Kurds and Sun­nis: key to suc­cess of new cabi­net

The Kurdish Globe - - NEWS -

Iraq has plunged into an ex­treme po­lit­i­cal and se­cu­rity chaos. It would fur­ther de­te­ri­o­rate if the newly des­ig­nated Haider al-Abadi failed to re­build trust among Iraq's ma­jor com­po­nents.

Abadi, who has been tasked with the form­ing of a new cabi­net, an­nounced that the new gov­ern­ment will strive hard to re­solve the se­cu­rity, po­lit­i­cal and fi­nan­cial prob­lems in the coun­try. The ques­tion is, will he suc­ceed?

Im­ple­ment­ing Kur­dish de­mands

The Kurds, Arab Sun­nis and Shi­ites were parts of Prime Min­is­ter Nouri alMa­liki’s gov­ern­ment. But he con­trolled all the sen­si­tive po­si­tions him­self and is­sued or­ders uni­lat­er­ally.

Ac­cord­ing to the Kur­dish and Sunni of­fi­cials, they did not have the least role in the de­ci­sion-mak­ing process. They were not con­sulted about im­por­tant is­sues and their opin­ions were ne­glected.

Abadi should take the role of the Kurds and Sun­nis into con­sid­er­a­tion. They should have proper in­flu­ence in his gov­ern­ment.

There are many se­ri­ous dis­putes between the Kur­dis­tan Re­gional Gov­ern­ment ( KRG) and Bagh­dad. One of the most sig­nif­i­cant is the bud­get, which has been with­held by the Ma­liki's Gov­ern­ment since the be­gin­ning of the year.

The new PM has to re­solve this is­sue soon. This is a mat­ter of must for the Kurds. Then he should lis­ten to other se­ri­ous de­mands of the Kurds, who have boy­cotted the cabi­net since with­hold­ing the bud­get.

The po­lit­i­cal an­a­lysts say that the for­ma­tion of a cabi­net in Iraq has always been a very com­pli­cated is­sue. Abadi should ex­pect that the Kurds will have their own de­mands prior to join­ing the cabi­net like the bud­get, oil dis­putes, de­mands of ter­ri­to­ries and arm­ing and fi­nanc­ing Pesh­marga forces. The Sun­nis The Sun­nis are very frus­trated with the Shi­ite-led gov­ern­ment. They have also been marginal­ized in Iraq. They paid the price for what the for­mer Iraqi regime of Sad­dam Hus­sein, a Sunni, did against the Shi­ites. It seems that the Shi­ites think that this is an op­por­tu­nity to take re­venge. Ahmed Mis­ari, a Sunni MP, says that the Sun­nis are ready to as­sist Abadi in his mis­sion on the con­di­tion that he should lis­ten to the Sunni de­mands in re­turn.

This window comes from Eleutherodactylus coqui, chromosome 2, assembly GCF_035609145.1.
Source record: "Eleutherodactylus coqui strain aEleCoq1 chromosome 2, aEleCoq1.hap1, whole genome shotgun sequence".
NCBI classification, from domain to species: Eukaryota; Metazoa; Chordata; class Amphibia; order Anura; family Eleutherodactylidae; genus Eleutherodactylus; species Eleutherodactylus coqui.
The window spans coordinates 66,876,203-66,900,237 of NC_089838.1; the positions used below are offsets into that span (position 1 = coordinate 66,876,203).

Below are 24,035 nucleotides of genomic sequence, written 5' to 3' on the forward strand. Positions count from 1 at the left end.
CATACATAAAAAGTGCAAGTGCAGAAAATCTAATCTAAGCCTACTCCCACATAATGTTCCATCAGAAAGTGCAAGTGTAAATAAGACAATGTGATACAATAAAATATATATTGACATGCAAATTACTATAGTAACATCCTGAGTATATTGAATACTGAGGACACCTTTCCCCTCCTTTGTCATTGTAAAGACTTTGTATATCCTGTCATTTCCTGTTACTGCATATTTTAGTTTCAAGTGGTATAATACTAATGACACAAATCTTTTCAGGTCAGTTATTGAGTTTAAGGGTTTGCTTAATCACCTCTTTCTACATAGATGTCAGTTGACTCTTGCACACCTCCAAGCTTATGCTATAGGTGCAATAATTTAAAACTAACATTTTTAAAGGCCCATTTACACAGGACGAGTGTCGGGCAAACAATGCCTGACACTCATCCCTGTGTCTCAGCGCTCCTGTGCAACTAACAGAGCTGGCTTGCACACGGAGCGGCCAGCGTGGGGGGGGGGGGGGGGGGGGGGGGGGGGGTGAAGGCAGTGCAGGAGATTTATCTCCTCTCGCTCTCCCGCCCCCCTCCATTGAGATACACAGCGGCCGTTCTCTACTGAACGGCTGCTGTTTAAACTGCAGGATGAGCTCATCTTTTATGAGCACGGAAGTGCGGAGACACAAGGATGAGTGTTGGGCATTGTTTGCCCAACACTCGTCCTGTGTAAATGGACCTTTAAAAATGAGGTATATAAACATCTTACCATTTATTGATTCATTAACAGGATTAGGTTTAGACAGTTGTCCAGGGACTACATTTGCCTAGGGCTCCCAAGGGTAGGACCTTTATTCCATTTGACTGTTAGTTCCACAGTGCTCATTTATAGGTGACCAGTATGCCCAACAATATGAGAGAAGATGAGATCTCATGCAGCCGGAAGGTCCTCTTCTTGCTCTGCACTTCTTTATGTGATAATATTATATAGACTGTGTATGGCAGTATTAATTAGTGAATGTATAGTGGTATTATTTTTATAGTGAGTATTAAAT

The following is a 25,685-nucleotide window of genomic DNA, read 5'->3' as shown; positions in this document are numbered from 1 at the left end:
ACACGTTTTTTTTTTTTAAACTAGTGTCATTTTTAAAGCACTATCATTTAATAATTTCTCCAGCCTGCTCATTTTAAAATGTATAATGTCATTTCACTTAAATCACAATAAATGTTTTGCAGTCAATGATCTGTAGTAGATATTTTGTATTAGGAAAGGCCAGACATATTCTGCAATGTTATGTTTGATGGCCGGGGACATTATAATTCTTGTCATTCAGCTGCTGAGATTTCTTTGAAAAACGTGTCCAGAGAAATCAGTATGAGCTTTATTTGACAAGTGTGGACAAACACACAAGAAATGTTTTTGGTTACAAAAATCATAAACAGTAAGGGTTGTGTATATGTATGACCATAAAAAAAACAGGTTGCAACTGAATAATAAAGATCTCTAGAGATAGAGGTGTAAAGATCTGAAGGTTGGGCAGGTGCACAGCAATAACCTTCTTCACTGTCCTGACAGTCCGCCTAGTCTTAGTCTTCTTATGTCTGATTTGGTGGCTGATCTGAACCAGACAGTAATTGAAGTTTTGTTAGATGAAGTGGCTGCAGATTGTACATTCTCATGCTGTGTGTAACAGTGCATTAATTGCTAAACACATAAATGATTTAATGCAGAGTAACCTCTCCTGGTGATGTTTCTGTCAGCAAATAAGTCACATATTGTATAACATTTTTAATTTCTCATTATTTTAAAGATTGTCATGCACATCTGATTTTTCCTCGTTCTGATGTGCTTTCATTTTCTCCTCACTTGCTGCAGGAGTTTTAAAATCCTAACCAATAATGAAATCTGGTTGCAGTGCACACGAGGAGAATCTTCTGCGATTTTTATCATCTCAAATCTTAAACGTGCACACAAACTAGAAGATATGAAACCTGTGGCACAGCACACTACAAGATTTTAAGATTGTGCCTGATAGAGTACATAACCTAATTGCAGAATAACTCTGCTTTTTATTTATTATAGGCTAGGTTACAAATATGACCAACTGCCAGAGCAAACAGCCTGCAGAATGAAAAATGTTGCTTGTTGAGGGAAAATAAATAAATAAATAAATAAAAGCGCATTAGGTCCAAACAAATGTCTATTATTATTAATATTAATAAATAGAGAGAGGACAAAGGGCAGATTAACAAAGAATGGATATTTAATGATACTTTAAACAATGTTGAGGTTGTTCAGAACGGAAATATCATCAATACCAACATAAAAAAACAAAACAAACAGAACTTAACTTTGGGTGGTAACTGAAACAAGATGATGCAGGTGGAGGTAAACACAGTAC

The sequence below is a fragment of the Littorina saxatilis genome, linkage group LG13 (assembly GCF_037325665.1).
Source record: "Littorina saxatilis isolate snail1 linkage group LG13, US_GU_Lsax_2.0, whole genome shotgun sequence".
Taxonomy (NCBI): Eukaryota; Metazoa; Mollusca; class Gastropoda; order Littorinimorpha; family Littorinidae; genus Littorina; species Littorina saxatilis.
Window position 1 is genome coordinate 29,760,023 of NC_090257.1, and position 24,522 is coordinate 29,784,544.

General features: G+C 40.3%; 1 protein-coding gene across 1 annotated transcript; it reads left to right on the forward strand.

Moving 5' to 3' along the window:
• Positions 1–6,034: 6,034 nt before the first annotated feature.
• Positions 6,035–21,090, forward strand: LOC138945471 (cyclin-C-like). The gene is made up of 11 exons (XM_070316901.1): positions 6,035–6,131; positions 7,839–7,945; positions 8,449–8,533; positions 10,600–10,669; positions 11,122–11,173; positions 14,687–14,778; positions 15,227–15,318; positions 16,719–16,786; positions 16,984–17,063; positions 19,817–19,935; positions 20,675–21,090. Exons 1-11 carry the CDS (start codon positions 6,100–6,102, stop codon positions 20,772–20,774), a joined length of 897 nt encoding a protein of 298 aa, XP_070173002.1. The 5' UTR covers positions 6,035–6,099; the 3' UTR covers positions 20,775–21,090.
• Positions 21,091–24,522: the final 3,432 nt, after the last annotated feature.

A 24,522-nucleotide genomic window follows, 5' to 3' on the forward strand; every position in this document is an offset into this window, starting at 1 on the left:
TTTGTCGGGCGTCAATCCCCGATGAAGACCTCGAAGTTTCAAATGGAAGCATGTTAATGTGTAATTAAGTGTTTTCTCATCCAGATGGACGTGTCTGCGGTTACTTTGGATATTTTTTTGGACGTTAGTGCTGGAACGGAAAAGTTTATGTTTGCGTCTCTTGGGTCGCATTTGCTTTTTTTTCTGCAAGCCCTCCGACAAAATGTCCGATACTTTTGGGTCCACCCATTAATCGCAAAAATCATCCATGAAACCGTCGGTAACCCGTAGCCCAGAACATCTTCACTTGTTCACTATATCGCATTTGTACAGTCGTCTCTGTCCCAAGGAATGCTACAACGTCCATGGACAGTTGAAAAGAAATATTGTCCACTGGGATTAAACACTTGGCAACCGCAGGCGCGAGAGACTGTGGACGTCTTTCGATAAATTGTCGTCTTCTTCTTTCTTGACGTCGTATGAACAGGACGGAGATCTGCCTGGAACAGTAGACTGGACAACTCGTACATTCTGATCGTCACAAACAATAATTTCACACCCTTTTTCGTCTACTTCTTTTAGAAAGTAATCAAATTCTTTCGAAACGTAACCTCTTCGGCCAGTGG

He men­tioned the de­mands of the Sunni com­mu­nity and said that the Iraqi army has to stop bom­bard­ments of the Sunni cities im­me­di­ately, re­leas­ing the po­lit­i­cal pris­on­ers, dis­solv­ing an­titer­ror law, stop op­press­ing the Sun­nis, al­low­ing them to run the se­cu­rity af­fairs of their prov­inces. They also call for cre­at­ing an au­ton­o­mous re­gion just like the Kur­dis­tan Re­gion in the north.

Shi­ites happy to re­place Ma­liki

The Shi­ites also do not want Abadi to fol­low in Ma­liki’s foot­steps. A few weeks ago, at a mosque in Bagh­dad, a Shi­ite man dis­trib­uted sweets to peo­ple say­ing that the power of an­other Sad­dam has ended in Iraq.

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